Cooking Beef the Right Way

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Cooking Beef the Right Way

Hilton Waikoloa Village Chef Charles Charbonneau

Chef Charles Charbonneau at the 2009 Mealani’s Taste of the Hawaiian Range

Everyone wants a flavorful, tender and juicy cut of beef. Cooking beef is a balancing act—you want it cooked to your preferred degree of doneness—rare, medium or well—and you want to reduce moisture loss.

Beef—including beef that is fed and finished on grass—is cooked with either dry or wet heat. The cooking method used depends on where the meat is located on the animal.

Meat from the middle of the animal, where the muscles are used least, should be cooked via quick, dry heat: grilling, broiling, sautéing, stir-frying, deep-frying and roasting. Steaks are found in the middle meat.

End meats, like round steak and rump roasts, should be cooked with long, wet heat to break up the cut’s connective collagen and elastin.

Dry Heat or Wet Heat?
DRY HEAT
Grilling, broiling and pan-frying: rib eye, t-bone, porterhouse steaks
Kebabs: tenderloin absorbs marinated flavors best and is tender
Oven roasting: top sirloin, tenderloin, rib roasts, top rump roasts
Stir-frying: flank, top round, sirloin steaks
WET HEAT
Pot roasting, braising, stewing: swiss steak, chuck arm roast, brisket, short ribs, rump roast, stew meat

How to Amp Up the Flavor of Beef
Cook beef in two stages with high and low heat to amp up the flavor.

High heat—above 300-500º—produces a chemical reaction between the meat’s amino acids and sugars. Called the Maillard reaction, it results in a flavorful crust on the meat’s surface. When using dry heat for example, grill a steak by starting the meat on the hottest area of the grill until it browns and then move it to a cooler area of the grill to finish cooking. When cooking a roast on low heat in the oven, finish it under the broiler for a few minutes to create a crisp crust.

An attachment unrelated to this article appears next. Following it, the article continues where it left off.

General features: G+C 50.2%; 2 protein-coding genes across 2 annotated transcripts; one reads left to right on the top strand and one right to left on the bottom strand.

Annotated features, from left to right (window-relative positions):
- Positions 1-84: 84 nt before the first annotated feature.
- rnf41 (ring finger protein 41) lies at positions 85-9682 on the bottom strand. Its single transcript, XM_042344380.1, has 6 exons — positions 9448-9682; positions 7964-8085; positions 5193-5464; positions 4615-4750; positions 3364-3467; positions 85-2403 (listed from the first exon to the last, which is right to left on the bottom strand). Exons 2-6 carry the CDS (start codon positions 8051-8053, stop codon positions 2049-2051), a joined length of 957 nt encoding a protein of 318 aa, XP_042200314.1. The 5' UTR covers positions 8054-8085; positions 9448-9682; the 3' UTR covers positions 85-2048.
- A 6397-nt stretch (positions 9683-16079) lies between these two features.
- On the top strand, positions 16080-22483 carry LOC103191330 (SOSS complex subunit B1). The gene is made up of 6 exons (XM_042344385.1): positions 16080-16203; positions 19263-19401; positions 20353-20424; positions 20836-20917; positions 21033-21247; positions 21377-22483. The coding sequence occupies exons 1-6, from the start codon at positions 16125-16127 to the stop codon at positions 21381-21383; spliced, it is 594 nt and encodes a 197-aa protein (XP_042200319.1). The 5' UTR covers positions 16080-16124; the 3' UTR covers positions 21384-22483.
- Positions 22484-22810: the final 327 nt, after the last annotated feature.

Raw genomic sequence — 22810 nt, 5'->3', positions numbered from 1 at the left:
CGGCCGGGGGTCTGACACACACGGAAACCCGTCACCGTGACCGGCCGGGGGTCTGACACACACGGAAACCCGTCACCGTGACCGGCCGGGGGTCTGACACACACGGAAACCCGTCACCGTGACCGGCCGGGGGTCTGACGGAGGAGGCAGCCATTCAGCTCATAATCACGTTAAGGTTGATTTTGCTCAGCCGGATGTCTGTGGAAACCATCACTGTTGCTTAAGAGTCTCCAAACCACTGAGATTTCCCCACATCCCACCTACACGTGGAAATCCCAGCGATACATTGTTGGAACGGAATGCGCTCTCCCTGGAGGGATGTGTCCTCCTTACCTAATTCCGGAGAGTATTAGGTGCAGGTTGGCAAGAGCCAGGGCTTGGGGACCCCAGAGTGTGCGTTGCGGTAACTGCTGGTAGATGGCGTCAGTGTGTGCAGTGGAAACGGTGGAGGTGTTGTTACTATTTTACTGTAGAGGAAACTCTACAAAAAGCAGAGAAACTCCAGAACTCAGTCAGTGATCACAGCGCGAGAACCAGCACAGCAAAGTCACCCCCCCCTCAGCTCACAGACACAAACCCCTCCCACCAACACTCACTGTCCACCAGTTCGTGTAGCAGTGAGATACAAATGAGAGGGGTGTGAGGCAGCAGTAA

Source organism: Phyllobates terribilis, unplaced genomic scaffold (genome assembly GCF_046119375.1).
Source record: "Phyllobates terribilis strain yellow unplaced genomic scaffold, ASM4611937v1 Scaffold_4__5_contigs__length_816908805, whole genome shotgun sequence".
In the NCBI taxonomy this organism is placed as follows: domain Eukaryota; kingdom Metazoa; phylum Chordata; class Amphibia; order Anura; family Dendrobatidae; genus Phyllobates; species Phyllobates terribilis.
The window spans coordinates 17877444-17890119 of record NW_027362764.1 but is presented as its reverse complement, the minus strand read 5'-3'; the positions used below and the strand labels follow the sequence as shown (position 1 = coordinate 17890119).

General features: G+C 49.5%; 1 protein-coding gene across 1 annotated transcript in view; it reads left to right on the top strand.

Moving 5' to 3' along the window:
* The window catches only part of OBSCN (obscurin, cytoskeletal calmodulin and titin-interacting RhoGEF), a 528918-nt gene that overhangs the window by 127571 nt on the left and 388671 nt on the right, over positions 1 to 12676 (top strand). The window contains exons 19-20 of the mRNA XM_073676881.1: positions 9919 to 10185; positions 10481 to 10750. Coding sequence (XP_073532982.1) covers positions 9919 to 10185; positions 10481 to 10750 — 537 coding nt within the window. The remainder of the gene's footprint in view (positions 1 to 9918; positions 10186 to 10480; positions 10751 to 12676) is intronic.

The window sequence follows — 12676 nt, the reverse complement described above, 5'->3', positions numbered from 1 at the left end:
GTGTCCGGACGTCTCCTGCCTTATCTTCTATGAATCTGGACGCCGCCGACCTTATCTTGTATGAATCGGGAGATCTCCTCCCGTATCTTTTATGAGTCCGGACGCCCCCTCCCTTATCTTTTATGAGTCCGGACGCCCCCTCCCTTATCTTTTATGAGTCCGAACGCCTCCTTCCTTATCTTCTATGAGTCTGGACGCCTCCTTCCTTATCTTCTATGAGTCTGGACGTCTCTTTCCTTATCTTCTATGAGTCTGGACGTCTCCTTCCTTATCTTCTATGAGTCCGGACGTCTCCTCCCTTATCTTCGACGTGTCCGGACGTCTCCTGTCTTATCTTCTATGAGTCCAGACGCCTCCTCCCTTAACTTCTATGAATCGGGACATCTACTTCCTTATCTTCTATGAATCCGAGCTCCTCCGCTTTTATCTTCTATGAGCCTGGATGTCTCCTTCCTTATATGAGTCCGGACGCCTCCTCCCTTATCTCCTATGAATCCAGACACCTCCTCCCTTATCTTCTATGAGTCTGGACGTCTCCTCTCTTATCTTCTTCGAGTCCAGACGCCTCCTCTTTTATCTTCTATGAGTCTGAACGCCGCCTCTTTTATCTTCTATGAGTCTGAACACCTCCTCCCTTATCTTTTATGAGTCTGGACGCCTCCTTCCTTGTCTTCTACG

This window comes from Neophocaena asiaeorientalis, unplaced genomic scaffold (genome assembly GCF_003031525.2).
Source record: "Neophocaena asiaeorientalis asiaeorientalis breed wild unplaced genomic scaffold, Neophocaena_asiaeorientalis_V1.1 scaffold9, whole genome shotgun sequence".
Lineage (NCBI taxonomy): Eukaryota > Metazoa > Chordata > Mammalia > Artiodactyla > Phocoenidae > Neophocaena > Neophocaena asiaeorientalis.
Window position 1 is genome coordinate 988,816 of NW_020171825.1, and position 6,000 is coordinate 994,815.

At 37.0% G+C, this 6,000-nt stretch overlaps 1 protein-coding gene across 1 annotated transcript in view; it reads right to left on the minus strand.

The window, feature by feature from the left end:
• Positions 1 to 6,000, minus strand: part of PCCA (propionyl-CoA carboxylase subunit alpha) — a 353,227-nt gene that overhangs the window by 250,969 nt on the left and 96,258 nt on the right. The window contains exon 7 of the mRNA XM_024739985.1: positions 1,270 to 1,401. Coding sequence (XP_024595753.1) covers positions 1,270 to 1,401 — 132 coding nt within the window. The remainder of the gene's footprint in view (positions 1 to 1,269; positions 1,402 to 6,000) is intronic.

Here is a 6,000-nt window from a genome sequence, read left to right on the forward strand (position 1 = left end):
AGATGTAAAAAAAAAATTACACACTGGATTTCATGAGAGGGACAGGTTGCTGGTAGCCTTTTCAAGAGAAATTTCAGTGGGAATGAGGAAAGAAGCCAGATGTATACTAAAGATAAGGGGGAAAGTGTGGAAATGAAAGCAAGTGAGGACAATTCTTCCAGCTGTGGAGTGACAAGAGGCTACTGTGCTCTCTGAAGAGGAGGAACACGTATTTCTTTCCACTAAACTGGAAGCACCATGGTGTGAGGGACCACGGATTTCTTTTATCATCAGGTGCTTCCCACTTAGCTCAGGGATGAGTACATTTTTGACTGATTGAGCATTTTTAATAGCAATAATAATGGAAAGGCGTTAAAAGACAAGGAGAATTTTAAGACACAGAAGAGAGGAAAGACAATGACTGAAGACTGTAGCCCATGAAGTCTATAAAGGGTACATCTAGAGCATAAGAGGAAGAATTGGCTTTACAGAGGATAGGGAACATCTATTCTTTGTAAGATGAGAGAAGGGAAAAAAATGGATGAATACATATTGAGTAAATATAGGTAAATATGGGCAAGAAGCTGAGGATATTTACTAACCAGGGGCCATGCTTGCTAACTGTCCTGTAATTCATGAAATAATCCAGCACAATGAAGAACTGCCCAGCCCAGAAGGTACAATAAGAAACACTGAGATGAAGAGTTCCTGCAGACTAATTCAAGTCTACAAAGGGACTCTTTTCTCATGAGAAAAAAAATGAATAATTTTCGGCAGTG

When using wet heat to cook a pot roast, sear it first to create more flavor and browning. Searing provides beef with a tasty crust full of complex flavors; it does not, however, seal in juices. Pat the meat surface dry and sear it until it’s a deep brown, but not charred.

Lower the Temps, Time for Grass-fed Beef
Low heat evenly cooks beef to the required doneness. The key to keeping meat juicy is cooking duration. With grass-fed beef, which is leaner, less cooking time and temperature is needed, so turn down the flame. To insure you don’t overcook, use a meat thermometer.  Cookbook author Shannon Hayes recommends cooking grass-fed beef to 120-140º, which is lower than USDA recommended temps of 145-170º for grain-fed beef. Cooking beef that has been fed and finished on grass at the lower temps also helps reduce the sacrifice of the nutritious CLA and Omega-3 fats to the fire.

Check out a list of grass-fed cookbooks, including those by Hayes.

Executive Chef Charles Charbonneau of the Hilton Waikoloa Village shares a favorite recipe for preparing grass-fed beef using the wet method of braising, preceded by high heat browning. He accompanies it with Pineapple Slaw and provides that recipe also.

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